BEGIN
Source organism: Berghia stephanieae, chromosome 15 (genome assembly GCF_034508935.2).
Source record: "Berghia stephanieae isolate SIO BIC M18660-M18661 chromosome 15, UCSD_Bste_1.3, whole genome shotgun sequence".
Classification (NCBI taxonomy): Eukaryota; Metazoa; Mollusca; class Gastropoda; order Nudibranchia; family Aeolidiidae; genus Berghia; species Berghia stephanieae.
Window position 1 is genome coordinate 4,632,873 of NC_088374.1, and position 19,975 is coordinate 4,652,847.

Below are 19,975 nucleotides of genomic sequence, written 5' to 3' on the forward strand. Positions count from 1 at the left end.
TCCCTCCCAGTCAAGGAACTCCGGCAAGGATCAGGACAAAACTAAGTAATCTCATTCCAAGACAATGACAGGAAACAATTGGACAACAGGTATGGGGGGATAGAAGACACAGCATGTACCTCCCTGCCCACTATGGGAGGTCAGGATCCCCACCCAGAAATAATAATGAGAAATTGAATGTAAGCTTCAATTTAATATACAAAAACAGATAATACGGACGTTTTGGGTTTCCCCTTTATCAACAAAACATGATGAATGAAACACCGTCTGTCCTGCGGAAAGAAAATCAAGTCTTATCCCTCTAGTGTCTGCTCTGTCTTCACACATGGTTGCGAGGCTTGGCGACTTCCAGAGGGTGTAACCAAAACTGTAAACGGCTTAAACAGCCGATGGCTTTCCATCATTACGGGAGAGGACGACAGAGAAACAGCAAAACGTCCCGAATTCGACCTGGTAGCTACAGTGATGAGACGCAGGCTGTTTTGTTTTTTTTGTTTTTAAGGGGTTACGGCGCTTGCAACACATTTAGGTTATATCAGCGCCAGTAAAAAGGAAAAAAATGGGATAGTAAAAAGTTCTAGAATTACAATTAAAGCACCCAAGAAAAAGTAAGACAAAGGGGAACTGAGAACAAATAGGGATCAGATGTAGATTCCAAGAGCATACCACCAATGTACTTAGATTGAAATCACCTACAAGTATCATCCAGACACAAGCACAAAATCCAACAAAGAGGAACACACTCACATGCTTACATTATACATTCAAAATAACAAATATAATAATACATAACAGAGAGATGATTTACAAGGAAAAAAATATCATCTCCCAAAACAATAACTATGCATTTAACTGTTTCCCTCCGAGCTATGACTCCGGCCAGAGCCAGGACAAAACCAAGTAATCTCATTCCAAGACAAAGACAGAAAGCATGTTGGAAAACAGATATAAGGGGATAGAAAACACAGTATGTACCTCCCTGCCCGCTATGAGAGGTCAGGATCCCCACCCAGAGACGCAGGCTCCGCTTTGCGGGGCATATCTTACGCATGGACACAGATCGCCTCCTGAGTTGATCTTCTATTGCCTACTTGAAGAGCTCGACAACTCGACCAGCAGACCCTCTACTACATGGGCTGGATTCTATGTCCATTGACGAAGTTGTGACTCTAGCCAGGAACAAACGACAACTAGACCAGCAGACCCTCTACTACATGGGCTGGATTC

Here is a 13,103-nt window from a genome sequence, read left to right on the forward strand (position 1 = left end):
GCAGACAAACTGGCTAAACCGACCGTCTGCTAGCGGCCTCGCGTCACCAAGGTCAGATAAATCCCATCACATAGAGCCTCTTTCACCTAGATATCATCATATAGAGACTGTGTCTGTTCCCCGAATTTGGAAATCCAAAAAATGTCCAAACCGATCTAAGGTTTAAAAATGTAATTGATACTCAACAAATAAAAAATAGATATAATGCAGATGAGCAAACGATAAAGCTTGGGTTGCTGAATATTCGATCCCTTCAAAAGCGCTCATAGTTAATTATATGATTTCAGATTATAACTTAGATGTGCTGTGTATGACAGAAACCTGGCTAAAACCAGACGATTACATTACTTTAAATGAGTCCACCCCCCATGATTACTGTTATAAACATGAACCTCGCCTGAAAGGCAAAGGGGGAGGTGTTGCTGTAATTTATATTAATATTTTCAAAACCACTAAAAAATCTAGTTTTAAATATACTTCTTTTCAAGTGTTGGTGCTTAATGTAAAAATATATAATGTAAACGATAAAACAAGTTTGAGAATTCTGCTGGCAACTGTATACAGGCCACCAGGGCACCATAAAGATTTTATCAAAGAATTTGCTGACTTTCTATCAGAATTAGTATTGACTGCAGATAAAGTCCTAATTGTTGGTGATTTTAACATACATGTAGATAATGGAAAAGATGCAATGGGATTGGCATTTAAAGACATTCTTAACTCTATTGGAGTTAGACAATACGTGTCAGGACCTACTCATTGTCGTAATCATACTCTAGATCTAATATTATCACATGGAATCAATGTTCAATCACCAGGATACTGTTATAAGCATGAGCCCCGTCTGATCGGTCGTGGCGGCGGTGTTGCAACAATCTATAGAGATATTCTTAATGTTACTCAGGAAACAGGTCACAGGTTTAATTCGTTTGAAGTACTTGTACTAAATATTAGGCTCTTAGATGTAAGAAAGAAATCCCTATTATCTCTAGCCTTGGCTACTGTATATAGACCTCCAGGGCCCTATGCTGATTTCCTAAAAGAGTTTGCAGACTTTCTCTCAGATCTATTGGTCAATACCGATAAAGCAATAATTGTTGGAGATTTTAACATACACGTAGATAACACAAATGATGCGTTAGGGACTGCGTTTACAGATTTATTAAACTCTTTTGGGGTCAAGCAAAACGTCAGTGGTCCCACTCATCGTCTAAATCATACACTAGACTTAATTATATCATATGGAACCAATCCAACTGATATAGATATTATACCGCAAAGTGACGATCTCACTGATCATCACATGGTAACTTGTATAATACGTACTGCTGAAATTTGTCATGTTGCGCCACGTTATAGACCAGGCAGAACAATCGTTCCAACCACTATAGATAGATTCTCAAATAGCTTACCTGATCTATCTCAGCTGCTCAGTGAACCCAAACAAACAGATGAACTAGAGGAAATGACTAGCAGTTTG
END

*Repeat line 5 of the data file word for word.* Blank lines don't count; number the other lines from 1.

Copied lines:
Below are 19,975 nucleotides of genomic sequence, written 5' to 3' on the forward strand. Positions count from 1 at the left end.